Here's what you can learn from Sanger's 1925 speech:
  • Alliteration helps you make a compact, memorable message:  Describing the children as "unwelcome, unwanted, unprepared for, unknown" helped Sanger and her listeners recall those words, and underscored the negative conditions into which they were born.
  • Focusing on the children helped her make the case for the mothers:  Knowing women would be blamed for their conditions and the repeated pregancies they faced, Sanger appealed to her audiences -- audiences she hoped would supply funding and political clout to change anti-birth control laws -- using the stories of children to unite her listeners and forge support for the services for mothers. It's a tactic still in use today.
  • Analogies help persuade and create images in the mind's eye:  From comparing her listeners as poor gardeners, or when describing the chaos of social services as a busy train station, Sanger made analogies a frequent tool in this and other speeches. As a result, she was able to summarize complex policies and social concepts in ways any listener could appreciate, and later repeat.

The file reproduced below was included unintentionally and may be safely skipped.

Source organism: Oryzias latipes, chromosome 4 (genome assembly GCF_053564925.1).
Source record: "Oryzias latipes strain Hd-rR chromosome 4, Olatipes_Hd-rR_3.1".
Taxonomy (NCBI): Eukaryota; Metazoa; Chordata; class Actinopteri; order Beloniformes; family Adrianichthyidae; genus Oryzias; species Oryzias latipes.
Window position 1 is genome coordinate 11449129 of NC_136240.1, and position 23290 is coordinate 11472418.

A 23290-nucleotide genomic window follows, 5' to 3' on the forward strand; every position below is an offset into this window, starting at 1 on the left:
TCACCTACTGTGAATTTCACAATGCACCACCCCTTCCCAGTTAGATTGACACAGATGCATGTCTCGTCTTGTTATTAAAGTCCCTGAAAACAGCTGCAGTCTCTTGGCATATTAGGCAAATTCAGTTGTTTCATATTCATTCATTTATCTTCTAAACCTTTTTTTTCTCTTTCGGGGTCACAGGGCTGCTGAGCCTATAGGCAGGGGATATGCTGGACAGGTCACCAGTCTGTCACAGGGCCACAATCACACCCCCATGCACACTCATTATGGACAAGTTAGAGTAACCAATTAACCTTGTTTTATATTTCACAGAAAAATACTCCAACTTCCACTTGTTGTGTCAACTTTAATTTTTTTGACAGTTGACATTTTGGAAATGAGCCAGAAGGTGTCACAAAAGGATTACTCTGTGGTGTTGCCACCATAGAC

What do you think of Sanger's speech? Share your thoughts in the comments.

Clip to Evernote
Use the Evernote clip button, above, to save this post in an Evernote notebook. Go here to subscribe to Step Up Your Speaking, my free email newsletter that looks at a different speaking topic in depth each month...then become a fan of The Eloquent Woman on Facebook and join the conversation with thousands of other women (and men) about public speaking skills and confidence.

Thursday, May 26, 2011

Why speakers should use the invisible visual

You've heard that visuals are critical to getting your spoken point across, and that a picture's worth a thousand words. But there's one picture that's more valuable, stronger and memorable than the rest--and you can't download it, crop it or put it on a slide.

That's because it's the picture in the mind's eye of your listeners. If you succeed in putting it there, you'll drive your point home and keep it in their memories, long after your presentation's over. Helping them "see" what you're saying aids understanding and can help you persuade, without over-explaining or preaching.

Why do the mental pictures the audience members create work so well as visuals? Noted biographer Robert Caro says "the places in your mind's eye" help because you "will have succeeded in bringing the reader closer to an understanding of the character without giving him a lecture, will have made the reader therefore not just understand but empathize with a character, will have made the readers’ understanding more vivid, deeper than any lecture could.”